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Every year, Time magazine publishes its “100 Most Influential People” issue, and every year the Internet’s loudest tweeters whine at the magazine for leaving their favorite celebrities off the list. This year, however, Time managed to anger communities more under-recognized than Whovians or Red Sox fans. It left off one of the stars of Orange is the New Black: Laverne Cox, winner of the Stephen F. Kolzak Award, who is a trans woman of color.

Normally, this is a non-issue, fit only to be tweeted and Tumbld about by rabid fans. Normally, most people trust that other public figures received more votes on the polls, or that the slighted celebrity did not have much influence in the previous year (although, come on—the pope over Tina Fey?). But such is not the case when it comes to Laverne Cox: She was in the top-10 range for most of the voting, and yet, by some sorcery, she did not make it into the final draft of the 100 list. Highly suspect.

This points to three major issues with Time’s list. First, it tips off readers to how undemocratic the selection process is. Ninety-one percent of people voting said that Cox deserved a spot on the list—she was seventh a few hours before the list was finalized. Somehow, she still wasn’t chosen, rendering the polls pointless.

Secondly, this implies that people who are much less deserving (and much more white and cisgender) do get on the list. This includes such influential individuals as Matthew McConaughey, Carrie Underwood, Seth Meyers, and Amy Adams. It’s worth noting that Lupita Nyong’o—who, unlike Adams, actually won an Oscar—did not make the list, though her co-star Benedict Cumberbatch did.

Third, it speaks to a persistent prejudice in the press: At best, Laverne Cox’s being left out is accidental erasure, the product of her being looked over in favor of paler, more mainstream pastures. At worst, it reveals pointed discrimination towards trans women—especially those of color. But the outcry over her exclusion exemplifies that darker desire that seemingly all oppressed peoples have to be validated by their oppressors.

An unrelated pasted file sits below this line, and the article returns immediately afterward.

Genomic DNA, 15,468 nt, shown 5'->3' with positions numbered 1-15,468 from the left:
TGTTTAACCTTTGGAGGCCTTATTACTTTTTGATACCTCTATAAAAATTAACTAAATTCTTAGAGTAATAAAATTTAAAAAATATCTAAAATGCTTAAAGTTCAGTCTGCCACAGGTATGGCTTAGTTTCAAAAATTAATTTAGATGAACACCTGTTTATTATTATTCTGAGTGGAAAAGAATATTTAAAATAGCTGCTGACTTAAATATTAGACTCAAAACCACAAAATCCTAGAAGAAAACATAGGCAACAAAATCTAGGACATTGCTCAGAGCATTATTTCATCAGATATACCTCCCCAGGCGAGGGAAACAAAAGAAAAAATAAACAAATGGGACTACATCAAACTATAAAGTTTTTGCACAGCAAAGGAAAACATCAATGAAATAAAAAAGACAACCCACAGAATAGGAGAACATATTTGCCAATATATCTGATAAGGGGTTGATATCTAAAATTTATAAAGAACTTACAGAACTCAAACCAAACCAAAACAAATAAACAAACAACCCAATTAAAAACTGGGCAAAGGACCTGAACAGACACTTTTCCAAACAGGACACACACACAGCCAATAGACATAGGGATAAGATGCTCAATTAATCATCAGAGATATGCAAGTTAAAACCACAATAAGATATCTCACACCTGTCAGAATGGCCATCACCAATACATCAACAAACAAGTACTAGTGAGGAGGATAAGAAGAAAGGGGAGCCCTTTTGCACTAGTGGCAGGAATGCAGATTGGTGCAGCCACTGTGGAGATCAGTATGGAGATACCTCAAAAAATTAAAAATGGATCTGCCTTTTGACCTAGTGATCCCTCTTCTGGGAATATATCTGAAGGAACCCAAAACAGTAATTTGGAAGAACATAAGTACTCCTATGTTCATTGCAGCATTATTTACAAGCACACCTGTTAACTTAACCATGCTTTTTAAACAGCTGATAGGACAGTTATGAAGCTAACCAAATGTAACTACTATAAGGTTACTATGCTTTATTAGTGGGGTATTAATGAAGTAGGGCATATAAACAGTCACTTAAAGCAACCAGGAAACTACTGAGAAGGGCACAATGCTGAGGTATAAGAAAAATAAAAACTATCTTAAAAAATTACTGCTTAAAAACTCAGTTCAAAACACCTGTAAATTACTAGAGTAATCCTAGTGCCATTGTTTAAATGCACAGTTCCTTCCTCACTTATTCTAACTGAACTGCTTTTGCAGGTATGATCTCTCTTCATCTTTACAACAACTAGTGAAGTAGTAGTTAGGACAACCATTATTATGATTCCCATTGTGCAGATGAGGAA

I doubt anyone is surprised that Laverne Cox was not included on a list that has traditionally been packed with political figures and CEOs, celebrities who are socially acceptable to like and socially acceptable to hate—because Laverne Cox isn’t any of those things.

She is not usual magazine fodder, bland white bread that “may or may not be prego” or “heading for Splitsville” or “caught in a love triangle” at a time that conveniently coincides with the release of a new project. She is important because the people she represents are finally breaking through to mainstream media. Time Magazine’s “Influential People” issue is practically blinding me with the glare of its intolerance—or that might be the glare off Benedict Cumberbatch’s face. Either way, I’m logging off and saving myself the headache of seeing yet another issue of yet another magazine that takes a bottle of Wite-Out to the stray marks of progress that it sees as error.

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